György Kepes (1906 - 2001) was a Hungarian-born painter, designer, educator and art theorist. At age 18, Kepes enrolled at the Royal Academy of Fine Arts in Budapest, where he studied for four years with Istvan Csok, a Hungarian impressionist painter. In the same period, he was also influenced by the socialist avant-garde movement.
In 1930, Kepes settled in Berlin, where he worked as a publication, exhibition and stage designer. Around this time, he designed the dust jacket for Gestalt psychologist Rudolf Amheim’s famous book, Film als Kunst (Film as Art), one of the first published books on film theory. In Berlin, he was also invited to join the design studio of Laszlo Moholy-Nagy, the Hungarian photographer who had taught at the Dessau Bauhas. When, in 1936, Moholy relocated his design studio to London, Kepes joined him there as well.
The following year, when Moholy agreed to become the director of a new art school in Chicago (which Moholy dubbed the New Bauhaus), Kepes was invited to join the faculty. While teaching at the Institute of Design from 1937 to 1943, Kepes enlarged and refined his ideas about design theory, form in relation to function, and the “education of vision.” Kepes was lured to Brooklyn College by Russian-born architect Serge Chermayeff, who had been appointed chair of the Art Department in 1942.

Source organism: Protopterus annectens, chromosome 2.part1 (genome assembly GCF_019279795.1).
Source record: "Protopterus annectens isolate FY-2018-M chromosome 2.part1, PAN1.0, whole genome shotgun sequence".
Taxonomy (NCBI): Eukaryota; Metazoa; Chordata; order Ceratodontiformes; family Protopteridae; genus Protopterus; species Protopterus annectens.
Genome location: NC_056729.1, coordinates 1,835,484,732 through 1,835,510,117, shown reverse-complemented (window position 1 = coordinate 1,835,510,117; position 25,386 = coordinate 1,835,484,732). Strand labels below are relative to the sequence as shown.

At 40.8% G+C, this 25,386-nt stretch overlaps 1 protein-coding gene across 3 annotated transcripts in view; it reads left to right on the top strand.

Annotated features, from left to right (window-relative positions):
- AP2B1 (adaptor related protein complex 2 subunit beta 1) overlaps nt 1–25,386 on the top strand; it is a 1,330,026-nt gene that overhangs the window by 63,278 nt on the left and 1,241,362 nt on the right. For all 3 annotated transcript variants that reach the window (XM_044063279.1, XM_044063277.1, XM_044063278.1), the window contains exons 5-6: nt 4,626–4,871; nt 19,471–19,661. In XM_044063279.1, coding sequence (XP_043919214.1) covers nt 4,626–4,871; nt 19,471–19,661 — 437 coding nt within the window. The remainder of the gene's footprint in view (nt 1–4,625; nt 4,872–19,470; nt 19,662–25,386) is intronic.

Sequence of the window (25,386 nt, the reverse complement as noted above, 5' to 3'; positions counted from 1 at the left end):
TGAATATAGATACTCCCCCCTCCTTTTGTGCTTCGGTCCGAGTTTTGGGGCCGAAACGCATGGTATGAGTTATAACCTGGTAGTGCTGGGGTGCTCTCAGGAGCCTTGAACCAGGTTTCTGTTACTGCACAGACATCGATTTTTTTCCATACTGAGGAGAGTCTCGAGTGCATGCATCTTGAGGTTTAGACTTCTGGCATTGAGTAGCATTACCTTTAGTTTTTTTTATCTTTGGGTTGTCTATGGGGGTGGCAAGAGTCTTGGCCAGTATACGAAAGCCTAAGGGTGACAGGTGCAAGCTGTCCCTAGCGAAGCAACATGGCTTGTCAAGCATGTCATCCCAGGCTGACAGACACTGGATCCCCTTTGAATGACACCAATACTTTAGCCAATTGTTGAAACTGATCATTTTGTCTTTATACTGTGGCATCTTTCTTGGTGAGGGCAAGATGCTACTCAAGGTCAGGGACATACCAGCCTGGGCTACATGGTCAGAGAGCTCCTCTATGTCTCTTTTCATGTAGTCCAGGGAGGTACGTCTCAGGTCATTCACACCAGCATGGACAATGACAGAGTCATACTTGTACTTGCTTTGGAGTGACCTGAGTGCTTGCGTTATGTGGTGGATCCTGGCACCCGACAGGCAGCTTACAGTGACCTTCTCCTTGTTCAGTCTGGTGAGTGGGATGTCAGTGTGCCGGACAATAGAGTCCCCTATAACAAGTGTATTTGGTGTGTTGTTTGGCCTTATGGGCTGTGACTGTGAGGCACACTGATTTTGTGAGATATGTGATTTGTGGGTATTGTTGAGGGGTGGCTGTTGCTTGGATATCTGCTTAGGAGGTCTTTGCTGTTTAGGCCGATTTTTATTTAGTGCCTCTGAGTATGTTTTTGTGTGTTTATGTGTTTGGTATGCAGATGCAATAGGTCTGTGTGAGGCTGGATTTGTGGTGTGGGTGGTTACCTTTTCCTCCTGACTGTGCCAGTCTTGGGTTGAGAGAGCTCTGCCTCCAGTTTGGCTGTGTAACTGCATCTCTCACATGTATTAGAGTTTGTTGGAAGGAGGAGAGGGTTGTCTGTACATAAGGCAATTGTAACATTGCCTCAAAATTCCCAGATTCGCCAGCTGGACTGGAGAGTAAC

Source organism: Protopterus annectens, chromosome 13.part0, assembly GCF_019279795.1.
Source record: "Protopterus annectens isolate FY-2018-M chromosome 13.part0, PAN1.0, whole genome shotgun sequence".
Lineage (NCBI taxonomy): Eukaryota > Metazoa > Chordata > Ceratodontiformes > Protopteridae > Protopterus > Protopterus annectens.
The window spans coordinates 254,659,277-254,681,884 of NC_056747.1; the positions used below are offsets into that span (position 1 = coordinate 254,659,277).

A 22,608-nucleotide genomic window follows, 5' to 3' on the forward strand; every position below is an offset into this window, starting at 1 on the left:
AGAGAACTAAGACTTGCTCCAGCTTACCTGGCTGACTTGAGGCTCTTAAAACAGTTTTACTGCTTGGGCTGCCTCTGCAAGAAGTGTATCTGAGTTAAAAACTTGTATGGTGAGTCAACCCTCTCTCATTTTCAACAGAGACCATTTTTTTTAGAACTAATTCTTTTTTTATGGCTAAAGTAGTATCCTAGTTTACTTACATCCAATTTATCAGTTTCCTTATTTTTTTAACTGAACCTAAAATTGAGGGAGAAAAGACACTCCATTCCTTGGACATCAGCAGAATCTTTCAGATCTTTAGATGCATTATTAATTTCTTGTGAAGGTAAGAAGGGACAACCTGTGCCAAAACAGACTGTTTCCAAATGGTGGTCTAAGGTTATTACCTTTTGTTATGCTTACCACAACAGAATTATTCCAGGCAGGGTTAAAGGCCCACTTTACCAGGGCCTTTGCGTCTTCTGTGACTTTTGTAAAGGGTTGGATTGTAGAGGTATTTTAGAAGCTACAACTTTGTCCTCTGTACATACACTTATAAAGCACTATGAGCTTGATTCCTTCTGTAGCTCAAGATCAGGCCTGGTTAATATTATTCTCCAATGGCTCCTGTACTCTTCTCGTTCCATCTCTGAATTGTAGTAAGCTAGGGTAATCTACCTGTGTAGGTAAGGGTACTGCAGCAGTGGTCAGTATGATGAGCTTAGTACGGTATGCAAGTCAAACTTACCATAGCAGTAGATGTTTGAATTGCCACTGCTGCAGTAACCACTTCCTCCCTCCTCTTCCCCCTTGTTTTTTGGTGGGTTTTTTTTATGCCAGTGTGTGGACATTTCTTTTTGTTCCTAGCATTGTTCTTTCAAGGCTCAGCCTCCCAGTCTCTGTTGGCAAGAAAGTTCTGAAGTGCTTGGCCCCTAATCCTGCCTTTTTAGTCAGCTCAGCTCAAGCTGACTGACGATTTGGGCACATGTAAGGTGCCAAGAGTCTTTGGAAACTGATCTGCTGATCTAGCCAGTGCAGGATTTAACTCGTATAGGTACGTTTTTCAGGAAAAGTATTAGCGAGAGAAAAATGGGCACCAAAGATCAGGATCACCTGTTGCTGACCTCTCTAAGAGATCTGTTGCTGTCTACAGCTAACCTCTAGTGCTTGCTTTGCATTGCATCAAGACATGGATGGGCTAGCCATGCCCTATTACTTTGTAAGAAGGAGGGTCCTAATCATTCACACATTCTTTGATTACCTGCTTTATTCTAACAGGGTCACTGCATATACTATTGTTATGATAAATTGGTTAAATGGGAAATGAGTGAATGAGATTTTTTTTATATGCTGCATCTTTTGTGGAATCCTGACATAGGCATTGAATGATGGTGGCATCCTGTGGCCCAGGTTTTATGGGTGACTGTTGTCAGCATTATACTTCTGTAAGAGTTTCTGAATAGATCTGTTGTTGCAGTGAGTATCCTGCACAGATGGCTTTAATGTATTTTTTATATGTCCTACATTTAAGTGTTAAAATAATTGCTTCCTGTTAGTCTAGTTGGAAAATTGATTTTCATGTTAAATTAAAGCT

In 1944, he published Language of Vision, an influential book about design and design education. Widely used for many years as a college textbook, it began by acknowledging Kepes’ indebtedness to the Berlin-based Gestalt psychologists, and by asserting that “Visual communication is universal and international; it knows no limits of tongue, vocabulary, or grammar, and it can be perceived by the illiterate as well as by the literate…The visual arts, as the optimum forms of the language of vision, are, therefore, an invaluable educational medium.”
In 1947, Kepes accepted an invitation from the School of Architecture and Planning at MIT to initiate a program there in visual design, a division that later became the Director of The Center for Advanced Visual Studies. While at MIT, he moved towards abstract painting and developed a parallel interest in new scientific imagery. Kepes stayed at the Institute until his retirement in 1974.
“Means and Meanings in Today’s Art.” December 11, 1975. Kresge Little Theater.